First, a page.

Mar 24th 2015

Japan in the Age of Great Voyage: History of Cultural Exchange Between Europe and Japan (Historia) (gacco)

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Course Summary: The course will look at how Europe viewed Japan in the 16th and 17th centuries and explore how Japan was influenced by the culture brought by the Europeans who came to Japan. (All lectures are in Japanese with English subtitles.)

In the 16th and 17th centuries, the two countries of Portugal and Spain set out for exploring the ocean, thus the name of the Age of Great Voyage. From the Japanese perspective, it is an age worth paying attention to, because the Japanese history during The Age of Warring States was “linked” to the European history of Renaissance humanism culture.

The course will first look at how Europe viewed Japan and positioned it geographically. We will then explore how Japan was influenced by the culture brought by the Europeans who came to Japan.

Back then, a new culture characterized by Renaissance and humanism was emerging in Europe.Japan in The Age of Warring States “linked” with the European culture at the time, producing a type of exchange that is rarely seen in world history.

This cultural exchange was, however, put to an end by the command of the Edo Shogunate. Like fireworks, the exchange flourished but was short-lived. And yet, it provides us with numerous clues as to who the Japanese are, and where Japan stands in relation to the rest of the world.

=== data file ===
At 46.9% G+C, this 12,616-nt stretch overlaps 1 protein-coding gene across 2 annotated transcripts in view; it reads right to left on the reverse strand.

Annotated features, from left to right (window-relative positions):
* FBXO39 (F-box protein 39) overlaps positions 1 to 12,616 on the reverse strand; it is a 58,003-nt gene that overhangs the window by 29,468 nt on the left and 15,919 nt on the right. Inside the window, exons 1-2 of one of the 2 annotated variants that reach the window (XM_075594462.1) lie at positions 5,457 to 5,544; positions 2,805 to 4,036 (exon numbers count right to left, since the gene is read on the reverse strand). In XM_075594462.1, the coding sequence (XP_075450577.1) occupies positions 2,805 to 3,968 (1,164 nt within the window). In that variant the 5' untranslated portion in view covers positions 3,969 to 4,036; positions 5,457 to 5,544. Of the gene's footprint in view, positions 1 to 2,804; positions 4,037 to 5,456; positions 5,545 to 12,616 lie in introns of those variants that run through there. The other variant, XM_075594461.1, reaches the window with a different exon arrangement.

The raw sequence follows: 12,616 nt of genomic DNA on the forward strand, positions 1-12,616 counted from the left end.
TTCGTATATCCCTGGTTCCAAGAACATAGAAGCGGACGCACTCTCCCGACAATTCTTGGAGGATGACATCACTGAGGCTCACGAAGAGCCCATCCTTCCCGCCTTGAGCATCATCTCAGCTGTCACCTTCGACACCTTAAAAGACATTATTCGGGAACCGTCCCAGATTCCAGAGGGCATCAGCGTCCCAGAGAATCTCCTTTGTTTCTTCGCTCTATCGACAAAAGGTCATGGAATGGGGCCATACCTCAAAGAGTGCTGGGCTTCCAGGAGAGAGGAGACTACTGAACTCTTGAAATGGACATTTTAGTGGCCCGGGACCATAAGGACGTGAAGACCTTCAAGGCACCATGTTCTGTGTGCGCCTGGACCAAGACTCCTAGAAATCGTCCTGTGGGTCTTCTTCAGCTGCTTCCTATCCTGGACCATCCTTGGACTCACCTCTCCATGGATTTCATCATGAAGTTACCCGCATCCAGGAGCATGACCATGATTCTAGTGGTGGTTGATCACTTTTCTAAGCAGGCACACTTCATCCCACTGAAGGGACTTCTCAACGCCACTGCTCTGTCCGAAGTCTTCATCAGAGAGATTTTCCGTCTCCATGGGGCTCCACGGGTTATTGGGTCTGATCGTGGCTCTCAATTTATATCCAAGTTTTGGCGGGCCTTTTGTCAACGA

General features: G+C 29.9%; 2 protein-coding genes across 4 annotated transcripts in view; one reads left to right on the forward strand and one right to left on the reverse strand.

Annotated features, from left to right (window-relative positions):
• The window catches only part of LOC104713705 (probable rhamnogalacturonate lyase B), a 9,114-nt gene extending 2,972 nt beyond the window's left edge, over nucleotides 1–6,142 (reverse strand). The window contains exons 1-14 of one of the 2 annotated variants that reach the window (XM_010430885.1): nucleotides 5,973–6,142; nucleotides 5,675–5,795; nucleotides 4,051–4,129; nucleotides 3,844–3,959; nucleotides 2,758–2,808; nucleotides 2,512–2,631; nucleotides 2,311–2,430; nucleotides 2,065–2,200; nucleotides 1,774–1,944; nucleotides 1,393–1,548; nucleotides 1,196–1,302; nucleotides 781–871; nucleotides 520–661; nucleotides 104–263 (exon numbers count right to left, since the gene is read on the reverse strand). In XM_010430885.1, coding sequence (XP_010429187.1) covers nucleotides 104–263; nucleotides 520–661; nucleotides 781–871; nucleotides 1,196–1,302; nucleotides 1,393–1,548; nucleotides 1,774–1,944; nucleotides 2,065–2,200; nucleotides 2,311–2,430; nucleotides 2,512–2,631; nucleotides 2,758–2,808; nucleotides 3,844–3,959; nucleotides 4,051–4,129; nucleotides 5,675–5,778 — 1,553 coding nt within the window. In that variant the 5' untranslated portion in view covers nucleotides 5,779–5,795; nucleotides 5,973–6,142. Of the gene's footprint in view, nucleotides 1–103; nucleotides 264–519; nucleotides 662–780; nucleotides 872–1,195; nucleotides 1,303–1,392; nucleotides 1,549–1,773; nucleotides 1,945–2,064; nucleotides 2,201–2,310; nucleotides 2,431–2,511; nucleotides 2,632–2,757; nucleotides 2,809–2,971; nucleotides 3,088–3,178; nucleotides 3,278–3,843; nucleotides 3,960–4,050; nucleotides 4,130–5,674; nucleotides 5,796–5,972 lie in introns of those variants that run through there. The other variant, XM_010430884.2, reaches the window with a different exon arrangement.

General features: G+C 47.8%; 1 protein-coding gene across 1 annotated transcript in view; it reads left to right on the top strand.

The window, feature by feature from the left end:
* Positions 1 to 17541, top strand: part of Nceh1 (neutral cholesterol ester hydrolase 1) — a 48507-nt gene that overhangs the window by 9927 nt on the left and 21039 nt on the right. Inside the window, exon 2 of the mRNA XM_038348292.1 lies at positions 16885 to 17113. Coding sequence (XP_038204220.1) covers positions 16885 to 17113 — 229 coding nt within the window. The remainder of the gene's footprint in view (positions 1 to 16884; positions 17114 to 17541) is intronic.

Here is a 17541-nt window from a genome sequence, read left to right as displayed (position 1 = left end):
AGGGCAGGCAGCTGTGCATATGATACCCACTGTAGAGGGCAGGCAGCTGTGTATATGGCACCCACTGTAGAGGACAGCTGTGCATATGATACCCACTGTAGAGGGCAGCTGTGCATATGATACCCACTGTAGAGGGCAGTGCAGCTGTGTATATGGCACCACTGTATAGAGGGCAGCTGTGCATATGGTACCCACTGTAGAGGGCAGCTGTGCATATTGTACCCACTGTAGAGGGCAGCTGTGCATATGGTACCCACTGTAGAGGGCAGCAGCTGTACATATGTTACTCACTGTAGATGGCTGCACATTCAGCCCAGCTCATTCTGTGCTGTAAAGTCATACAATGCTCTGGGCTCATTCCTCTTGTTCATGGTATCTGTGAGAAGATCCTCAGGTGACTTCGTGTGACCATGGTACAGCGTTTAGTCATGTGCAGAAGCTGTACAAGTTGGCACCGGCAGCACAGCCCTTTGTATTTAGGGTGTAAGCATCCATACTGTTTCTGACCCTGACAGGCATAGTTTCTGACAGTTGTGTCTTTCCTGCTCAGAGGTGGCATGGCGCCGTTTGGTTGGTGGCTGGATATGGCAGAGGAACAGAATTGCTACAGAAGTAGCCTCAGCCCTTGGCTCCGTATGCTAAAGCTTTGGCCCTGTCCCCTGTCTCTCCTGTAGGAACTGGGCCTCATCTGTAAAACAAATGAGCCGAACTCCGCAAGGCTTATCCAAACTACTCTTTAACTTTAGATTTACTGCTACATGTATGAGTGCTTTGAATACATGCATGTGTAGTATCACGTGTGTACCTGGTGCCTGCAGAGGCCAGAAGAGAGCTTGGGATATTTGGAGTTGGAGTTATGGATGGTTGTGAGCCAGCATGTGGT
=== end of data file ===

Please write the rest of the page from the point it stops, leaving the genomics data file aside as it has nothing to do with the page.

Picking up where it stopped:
During the first three weeks, we will trace the historical developments of the cultural exchange in those days. The fourth week will focus on the Early Christian Mission Press, or "Kirishitan-ban" in Japanese.

The Jesuit Mission to Japan brought a printing machine from Europe, and produced in Japan more than 40 titles of "Kirishitan-ban" by metal type printing in the late 16th and early 17th centuries, among which are the first examples of red and black printing, as well as music.

The early versions of the Japanese Kana and Kanji metallic movable types were created in Europe, and brought to Japan together with the Latin types. Printing by metallic movable types on Japanese papers should have involved quite an innovation. The Jesuit Mission to Japan went on to design much more sophisticated Kana/Kanji cursive style movable types, which were then used extensively in the "Kirishitan-ban" press.

In this course, we are going to examine the very first printed example of "Kirishitan-ban", "Prayers" , as well as the most complicated example of the Jesuit Mission Press in Japan, "Manuale ad sacramenta ministranda", which has music and printing in color (red and black), both in the Sophia collection.

English guide here.